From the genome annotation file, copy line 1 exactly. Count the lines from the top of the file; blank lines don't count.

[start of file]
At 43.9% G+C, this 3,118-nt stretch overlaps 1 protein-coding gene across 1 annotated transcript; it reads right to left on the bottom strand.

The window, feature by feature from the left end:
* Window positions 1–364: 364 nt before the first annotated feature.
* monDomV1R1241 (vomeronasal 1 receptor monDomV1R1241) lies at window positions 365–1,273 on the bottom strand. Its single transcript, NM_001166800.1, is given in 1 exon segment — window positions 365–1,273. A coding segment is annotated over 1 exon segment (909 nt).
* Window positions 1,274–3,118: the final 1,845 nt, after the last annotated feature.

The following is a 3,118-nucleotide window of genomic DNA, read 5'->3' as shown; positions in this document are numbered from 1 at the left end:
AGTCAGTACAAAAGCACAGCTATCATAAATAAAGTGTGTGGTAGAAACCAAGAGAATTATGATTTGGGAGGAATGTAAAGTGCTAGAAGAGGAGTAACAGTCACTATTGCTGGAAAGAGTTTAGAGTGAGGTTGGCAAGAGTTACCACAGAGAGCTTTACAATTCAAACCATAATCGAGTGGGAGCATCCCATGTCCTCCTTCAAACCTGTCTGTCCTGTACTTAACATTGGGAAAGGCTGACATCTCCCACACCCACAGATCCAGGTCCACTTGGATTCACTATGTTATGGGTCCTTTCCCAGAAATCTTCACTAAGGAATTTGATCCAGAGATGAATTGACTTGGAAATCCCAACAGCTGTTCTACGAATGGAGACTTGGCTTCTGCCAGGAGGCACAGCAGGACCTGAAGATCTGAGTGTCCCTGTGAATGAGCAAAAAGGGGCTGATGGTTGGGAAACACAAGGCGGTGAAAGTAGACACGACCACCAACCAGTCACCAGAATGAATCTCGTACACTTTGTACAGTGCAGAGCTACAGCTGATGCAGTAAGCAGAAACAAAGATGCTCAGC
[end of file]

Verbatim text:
At 43.9% G+C, this 3,118-nt stretch overlaps 1 protein-coding gene across 1 annotated transcript; it reads right to left on the bottom strand.